Olive Branch in the East, Brotherhood of The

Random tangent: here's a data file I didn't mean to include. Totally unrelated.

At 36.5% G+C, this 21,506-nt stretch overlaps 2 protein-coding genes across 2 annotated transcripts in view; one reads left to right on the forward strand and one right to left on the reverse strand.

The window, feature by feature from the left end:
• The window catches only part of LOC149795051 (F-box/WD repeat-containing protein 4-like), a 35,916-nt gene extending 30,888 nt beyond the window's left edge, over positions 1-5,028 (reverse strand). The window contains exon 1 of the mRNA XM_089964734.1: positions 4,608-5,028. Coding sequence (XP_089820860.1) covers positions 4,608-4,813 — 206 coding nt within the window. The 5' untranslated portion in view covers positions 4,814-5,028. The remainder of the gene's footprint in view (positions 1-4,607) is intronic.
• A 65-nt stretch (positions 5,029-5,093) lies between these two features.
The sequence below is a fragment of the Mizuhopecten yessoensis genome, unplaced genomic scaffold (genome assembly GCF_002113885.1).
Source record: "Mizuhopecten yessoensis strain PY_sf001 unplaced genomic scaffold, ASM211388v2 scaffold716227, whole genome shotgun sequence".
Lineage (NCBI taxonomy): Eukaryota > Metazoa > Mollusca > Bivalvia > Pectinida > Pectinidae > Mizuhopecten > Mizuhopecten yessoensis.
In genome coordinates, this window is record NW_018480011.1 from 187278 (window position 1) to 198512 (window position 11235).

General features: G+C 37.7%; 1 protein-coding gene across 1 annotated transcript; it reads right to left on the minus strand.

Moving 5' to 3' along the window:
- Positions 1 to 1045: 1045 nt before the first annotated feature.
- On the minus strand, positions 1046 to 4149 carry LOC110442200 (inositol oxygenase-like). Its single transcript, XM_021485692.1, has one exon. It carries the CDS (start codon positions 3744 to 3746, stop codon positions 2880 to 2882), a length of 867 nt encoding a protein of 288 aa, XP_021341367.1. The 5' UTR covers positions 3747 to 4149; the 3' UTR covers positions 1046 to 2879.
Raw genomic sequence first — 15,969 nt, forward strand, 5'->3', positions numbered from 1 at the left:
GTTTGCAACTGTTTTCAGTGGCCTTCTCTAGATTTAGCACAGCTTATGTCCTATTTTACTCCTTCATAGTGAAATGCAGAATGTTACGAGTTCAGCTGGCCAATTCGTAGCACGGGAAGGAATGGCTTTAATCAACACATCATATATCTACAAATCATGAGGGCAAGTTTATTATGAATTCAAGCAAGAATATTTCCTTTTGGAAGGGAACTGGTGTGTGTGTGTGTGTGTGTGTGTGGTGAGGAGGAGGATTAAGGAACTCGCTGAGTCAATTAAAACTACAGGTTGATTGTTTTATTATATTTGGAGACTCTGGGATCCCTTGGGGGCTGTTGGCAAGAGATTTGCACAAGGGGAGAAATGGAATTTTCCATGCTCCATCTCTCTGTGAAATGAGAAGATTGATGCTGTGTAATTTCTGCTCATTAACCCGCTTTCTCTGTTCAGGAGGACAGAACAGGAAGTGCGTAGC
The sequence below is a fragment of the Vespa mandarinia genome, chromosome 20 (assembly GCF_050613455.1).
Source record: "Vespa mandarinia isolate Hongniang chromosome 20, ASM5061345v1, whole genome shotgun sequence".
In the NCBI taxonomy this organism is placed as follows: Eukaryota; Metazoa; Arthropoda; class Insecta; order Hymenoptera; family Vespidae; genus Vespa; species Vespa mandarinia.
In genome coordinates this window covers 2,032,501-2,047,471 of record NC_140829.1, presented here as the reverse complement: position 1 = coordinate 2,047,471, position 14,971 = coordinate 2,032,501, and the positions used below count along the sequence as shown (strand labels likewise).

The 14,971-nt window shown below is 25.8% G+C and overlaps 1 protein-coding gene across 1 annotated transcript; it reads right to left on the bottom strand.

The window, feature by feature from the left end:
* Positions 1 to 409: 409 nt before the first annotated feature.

An Order, which was proposed at Bombay, in 1845, by Dr. James Burnes, the author of a History of the Knights Templar, who was then the Provincial Grand Master of India for Scotland. It was intended to provide a substitute for native Freemasons for the Chivalric Degrees, from which, on account of their religious faith, they were excluded. It consisted of three classes, Novice, Companion, and Officer. For the first, it was requisite that the candidate should have been initiated into Freemasonry; for the second, that he should be a Master Mason; and for the third it was recommended, but not imperatively required, that he should have attained the Royal Arch Degree. The badge of the Order was a dove descending with a green olive branch in its mouth. The new Order was received with much enthusiasm by the most distinguished Freemasons of India, but it did not secure a permanent existence.
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